Not every application under Section 117 will be successful and you cannot bring an application where everything is left to the surviving spouse and that surviving spouse is your mother or father.  The duty can also be discharged by gifts or settlements made by the deceased during his/her lifetime to the child in question

In the present circumstances you should consult with a Solicitor sooner rather than later as there is a time limit. The application has to be made within six months of the Grant issuing in your late father’s estate.

Incidentally there is no obligation on your brother as executor to notify you that you can apply to Court in this regard.


LegalEagleStar ,  Tuesday,  8th February ,  2011

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February 8, 2011 at 3:17 pm


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Q.    I   HAVE  HEARD   that it is possible to make your own Will. My neighbour said that it’s easy to do it yourself.  What do you think?

I want to save money but still want to do the right thing.  Help please.

A.    IT  IS  POSSIBLE to draw up your own Will without using a Solicitor but you have to be very careful as there are many pitfalls.  I would strongly advise against doing so.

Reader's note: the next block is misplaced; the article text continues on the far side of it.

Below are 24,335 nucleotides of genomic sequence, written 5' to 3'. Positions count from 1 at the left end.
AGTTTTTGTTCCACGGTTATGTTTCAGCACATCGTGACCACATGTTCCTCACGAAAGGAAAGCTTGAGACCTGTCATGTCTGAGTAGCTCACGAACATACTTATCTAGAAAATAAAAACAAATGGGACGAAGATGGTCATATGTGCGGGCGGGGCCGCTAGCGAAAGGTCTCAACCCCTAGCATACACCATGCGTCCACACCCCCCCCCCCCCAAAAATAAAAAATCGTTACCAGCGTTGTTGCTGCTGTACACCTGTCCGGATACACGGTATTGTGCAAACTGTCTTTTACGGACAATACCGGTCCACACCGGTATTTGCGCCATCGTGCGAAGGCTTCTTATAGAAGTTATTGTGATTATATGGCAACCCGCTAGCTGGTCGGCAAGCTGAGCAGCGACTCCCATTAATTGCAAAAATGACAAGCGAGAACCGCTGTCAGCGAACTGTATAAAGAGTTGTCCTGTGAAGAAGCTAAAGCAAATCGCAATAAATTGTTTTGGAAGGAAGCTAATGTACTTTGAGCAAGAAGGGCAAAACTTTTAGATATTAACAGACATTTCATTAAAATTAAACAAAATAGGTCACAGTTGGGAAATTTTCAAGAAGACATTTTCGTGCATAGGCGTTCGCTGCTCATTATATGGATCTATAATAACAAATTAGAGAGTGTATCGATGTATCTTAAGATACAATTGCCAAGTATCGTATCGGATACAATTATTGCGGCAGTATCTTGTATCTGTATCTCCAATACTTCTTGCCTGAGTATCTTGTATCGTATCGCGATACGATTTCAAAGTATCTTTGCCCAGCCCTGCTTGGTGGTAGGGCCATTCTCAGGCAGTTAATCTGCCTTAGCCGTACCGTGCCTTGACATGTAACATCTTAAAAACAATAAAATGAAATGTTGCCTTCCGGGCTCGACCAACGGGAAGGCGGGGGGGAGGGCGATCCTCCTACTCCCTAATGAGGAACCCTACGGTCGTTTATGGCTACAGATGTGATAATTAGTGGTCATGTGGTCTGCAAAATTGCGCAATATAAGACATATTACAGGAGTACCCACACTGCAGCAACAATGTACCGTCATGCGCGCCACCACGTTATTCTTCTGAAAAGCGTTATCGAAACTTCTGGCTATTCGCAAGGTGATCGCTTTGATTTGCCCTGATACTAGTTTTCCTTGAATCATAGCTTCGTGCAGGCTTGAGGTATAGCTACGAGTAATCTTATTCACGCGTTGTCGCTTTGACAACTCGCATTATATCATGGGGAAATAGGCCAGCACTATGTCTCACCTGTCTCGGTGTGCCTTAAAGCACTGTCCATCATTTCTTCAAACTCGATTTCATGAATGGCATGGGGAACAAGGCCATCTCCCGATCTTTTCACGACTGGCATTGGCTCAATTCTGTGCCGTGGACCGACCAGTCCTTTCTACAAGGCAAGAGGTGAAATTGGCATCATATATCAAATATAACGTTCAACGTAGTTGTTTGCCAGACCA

The main problem is that the Will might be invalid for a number of reasons and this might not come to light until after the person who made it has died.

There are specific requirements for the making of a Will under the Succession Act 1965 which must be complied with for the Will to be valid.

There can be problems with the people who witness the Will.  One case which comes to mind is where the wife of a man who was to benefit under a Will witnessed it.  The will was valid but the intended gift to her husband  was invalid.

Another problem is that a Will should be clear and unambiguous. I have come across a number of “Eason Type Wills” where you can buy  a pre-printed form and fill in the blanks. However, in a lot of cases confusion reigns and a section is wrongly completed and so the intentions of the person making the Will are unclear.

In addition, amendments or deletions are sometimes made which are not properly witnessed thereby causing confusion as to whether or not they were made prior to or after the execution of the Will i.e. when the Will was made. This can lead to problems with the Will being admitted to Probate, cause delays and necessitate the matter having to be determined by a Probate Judge at considerable additional expense.

In some cases it is long after the Will has been made that its validity has to be determined and witnesses to that Will may no longer be alive, contactable or able to recollect what happened at the time.

In general and for the sake of your peace of mind, I’d dvise you always to use a Solicitor.

Better to be safe than sorry.



LegalEagleStar  Wednesday,  19th January, 2011

Written by LegalEagleStar

January 19, 2011 at 2:46 pm